Daily Bike Forecast — by Bike Snob NYC

January 10th, 2019: We Want A Bike Mayor!

Gusty again today, and a lot colder too:

Thursday Weather

Thursday Partly sunny, with a high near 37. Wind chill values between 15 and 25. Breezy, with a northwest wind 20 to 22 mph, with gusts as high as 34 mph.

Thursday Night Mostly clear, with a low around 22. Wind chill values between 10 and 15. Blustery, with a northwest wind 16 to 21 mph, with gusts as high as 31 mph.

Sunrise: 7:20am

Sunset: 4:48pm

Between the wind and the ticketing you've got plenty of reasons to keep your head down:

If you've ever reported a blocked bike lane to 311, it probably won't surprise you to learn that there's only a 2% chance doing so will result in a ticket:

Probably because so many of the cars blocking bike lanes belong to members of the NYPD:


(Mosholu Parkway Greenway, Bronx)

This is the portion of the Greenway adjacent to the New York Botanical Garden, and it is perennially commandeered for parking by the 52nd Precinct.  Care to guess how many tickets they issued for parking in bike lanes in 2018?



Granted, there are few bike lanes to block in this part of the Bronx, but they're certainly doing there part to make the only car-free route through the precinct nearly unrideable.

Also in the Bronx, the DOT appears to be taking a count in the Broadway bike lane along Van Cortlandt Park:


I did my part by riding back and forth over it 52,000 times.

Moving off the mainland, who didn't see this coming?


The group issued four demands on Tuesday — days after Gov. Cuomo effectively turned a 15-month full L-train shutdown between Manhattan and Brooklyn into a night-and-weekend inconvenience.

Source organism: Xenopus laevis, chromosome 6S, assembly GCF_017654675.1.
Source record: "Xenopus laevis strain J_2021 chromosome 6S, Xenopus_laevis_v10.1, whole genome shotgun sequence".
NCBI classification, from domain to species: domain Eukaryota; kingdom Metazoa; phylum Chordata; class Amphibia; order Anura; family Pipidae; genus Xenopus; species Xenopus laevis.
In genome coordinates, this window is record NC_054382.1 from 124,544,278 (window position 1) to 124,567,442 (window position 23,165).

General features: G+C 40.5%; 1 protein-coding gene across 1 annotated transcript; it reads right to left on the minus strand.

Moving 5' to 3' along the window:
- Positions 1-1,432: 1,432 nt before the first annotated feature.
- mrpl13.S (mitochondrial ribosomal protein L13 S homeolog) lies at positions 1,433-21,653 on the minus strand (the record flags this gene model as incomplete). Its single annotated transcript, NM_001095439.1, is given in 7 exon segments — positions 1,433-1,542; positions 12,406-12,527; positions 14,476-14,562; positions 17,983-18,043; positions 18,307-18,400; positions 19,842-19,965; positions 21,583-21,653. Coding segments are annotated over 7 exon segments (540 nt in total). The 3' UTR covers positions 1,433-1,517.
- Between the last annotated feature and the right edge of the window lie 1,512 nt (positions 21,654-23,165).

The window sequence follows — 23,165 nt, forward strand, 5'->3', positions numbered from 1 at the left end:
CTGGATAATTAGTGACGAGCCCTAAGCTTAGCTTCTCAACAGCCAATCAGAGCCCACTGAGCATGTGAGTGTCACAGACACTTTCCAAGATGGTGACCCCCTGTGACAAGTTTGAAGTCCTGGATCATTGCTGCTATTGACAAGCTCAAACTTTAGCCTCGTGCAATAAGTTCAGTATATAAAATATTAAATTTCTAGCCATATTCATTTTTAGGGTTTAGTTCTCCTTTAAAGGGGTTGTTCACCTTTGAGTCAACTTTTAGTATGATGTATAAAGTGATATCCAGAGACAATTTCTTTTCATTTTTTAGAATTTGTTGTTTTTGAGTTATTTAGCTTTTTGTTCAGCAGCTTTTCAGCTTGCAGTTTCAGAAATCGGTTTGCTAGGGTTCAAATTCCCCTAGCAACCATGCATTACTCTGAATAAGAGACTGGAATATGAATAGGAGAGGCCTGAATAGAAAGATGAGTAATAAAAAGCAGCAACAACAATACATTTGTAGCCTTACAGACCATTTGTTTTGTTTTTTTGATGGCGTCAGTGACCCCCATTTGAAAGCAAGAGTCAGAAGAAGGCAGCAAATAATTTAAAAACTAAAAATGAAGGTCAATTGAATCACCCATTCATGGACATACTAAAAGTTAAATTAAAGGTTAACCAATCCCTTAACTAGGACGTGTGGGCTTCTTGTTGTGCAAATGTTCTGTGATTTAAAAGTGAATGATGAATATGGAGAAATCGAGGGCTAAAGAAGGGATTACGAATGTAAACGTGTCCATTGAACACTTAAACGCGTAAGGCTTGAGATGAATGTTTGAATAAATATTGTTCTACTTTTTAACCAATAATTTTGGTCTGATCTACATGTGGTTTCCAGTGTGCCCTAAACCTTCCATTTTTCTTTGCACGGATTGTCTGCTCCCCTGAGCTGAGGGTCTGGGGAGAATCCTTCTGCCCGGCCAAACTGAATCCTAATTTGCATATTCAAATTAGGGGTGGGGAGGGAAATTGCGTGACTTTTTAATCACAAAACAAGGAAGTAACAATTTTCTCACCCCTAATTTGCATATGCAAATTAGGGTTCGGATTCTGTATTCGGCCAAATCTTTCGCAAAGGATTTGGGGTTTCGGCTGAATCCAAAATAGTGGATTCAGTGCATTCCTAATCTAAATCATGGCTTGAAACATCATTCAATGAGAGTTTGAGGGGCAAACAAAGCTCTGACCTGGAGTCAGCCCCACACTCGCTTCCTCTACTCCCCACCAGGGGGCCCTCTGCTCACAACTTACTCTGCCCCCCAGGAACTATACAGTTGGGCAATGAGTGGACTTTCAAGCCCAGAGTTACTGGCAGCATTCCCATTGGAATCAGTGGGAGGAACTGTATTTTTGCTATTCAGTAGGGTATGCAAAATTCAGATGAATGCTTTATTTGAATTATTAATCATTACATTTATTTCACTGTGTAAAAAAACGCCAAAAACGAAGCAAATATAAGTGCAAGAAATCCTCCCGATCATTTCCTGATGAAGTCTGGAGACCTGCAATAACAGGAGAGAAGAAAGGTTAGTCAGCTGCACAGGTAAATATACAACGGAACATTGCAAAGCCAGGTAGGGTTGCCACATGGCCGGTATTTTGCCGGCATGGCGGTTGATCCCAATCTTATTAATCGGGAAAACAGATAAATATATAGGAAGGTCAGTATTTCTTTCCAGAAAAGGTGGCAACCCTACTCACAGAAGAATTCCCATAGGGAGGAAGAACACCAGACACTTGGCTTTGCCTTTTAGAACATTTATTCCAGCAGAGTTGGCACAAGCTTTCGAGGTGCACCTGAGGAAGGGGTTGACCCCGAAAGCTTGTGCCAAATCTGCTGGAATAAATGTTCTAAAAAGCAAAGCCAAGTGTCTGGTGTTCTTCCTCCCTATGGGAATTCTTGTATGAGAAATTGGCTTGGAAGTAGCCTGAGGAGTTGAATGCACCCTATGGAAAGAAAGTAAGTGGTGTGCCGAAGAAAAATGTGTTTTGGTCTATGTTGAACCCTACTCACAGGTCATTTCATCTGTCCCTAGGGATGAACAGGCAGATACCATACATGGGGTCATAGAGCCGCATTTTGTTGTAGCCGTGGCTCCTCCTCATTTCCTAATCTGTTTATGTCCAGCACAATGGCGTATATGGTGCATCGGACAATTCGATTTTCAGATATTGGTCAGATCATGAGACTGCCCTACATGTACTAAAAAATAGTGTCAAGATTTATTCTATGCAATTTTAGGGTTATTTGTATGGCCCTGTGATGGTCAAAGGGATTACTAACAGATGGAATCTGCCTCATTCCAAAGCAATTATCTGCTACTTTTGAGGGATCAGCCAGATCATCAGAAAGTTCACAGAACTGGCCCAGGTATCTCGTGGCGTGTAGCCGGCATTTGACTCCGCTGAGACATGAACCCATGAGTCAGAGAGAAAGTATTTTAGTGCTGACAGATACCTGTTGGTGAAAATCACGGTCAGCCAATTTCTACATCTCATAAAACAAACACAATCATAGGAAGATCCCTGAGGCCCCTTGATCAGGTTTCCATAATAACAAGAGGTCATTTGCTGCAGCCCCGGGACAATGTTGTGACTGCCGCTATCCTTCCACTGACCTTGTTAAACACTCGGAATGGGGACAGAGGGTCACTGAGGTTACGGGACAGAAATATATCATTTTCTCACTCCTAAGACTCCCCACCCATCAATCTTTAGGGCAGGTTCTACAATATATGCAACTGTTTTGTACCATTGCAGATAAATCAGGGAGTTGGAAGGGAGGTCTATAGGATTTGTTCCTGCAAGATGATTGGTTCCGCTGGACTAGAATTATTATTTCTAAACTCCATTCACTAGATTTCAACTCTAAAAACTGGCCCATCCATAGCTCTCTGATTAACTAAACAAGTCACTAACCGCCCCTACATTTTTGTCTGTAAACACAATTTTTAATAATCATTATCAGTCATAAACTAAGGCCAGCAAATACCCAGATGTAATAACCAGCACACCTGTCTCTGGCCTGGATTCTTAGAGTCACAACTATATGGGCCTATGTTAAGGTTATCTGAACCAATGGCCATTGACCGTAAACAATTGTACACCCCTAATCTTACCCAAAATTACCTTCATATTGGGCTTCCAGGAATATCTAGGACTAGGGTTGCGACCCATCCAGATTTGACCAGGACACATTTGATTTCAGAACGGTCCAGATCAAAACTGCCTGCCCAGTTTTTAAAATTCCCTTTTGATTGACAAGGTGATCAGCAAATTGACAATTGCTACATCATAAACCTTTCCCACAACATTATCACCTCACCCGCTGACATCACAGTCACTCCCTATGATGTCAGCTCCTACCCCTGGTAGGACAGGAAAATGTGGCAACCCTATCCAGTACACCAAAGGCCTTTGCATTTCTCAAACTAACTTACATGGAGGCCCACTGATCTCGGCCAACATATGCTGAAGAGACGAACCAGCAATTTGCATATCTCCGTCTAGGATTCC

“If the new proposal is adopted,” the group said in its statement, “the coalition expects the city to:

  1. Abandon the 14th Street “busway,” which includes an unstated vehicle ban on 14th Street, diverting excessive traffic throughout the Village, Chelsea, and Flatiron, threatening their safety and crumbling infrastructure;
  2. Restore four-lane vehicular traffic on 14th Street;
  3. Cancel the 14th Street pedestrian expansion and bring back bus stops;
  4. Remove the bike lanes on 12th and 13th [streets].”

Meanwhile, NY1 reports on the recent Manhattan Community Board 3 meeting where residents insisted they remain in place:


"A lot of people are using the bike lanes right now. This city put them in for the L train shut down plan but we need to have them permanently regardless of the L train shut down because they’re safe to ride in," said Wald. We live here, we walk here, we bike here that’s why we need safe street facilities in the neighborhood."

"Community is still asking for the same bus way and  bikeway commuter options that we’ve been asking for for months and for years well before the governor took his first tour of the Canarsie tunnel. So although the mitigation plans are changing we don’t want that burden to fall on the subway riders and the M 14 bus riders who currently take these transit options every day," said Chelsea Yamada, an East Village resident.

Of course, bike lane opponents love to put themselves forth as the true representatives of their community, and all too often our own mayor can seem...noncommittal when confronted on the subject.  This is why we need someone who speaks for us, and to that end TA is calling for the appointment of a Bike Mayor!

Bike Mayor

Yep, Amsterdam has one, Copenhagen has one, and even London has one, so it's about time we got one too.

The ideal candidate should have lots of experience in all facets of NYC cycling, from racing to messengering to commuting to child-schlepping, and should also have written numerous books and articles on the subject.  Extensive blogging experience is also a plus.

Goodness knows where they'd ever find such a person:


(Photo by Grant Petersen)

Hopefully my brief dalliance with a recumbent doesn't torpedo my campaign.

Anyway, once appointed, I the new bicycle mayor, whoever that may be, will immediately get to work answering pressing questions such as this:

It's always best to pass wordlessly if you can, even if you don't approve of the other cyclist's behavior, and a little early morning grooving and swerving is not unacceptable on Randall's Island.  That being said, a well-flipped bird would not be inappropriate in this particular situation.

No further question.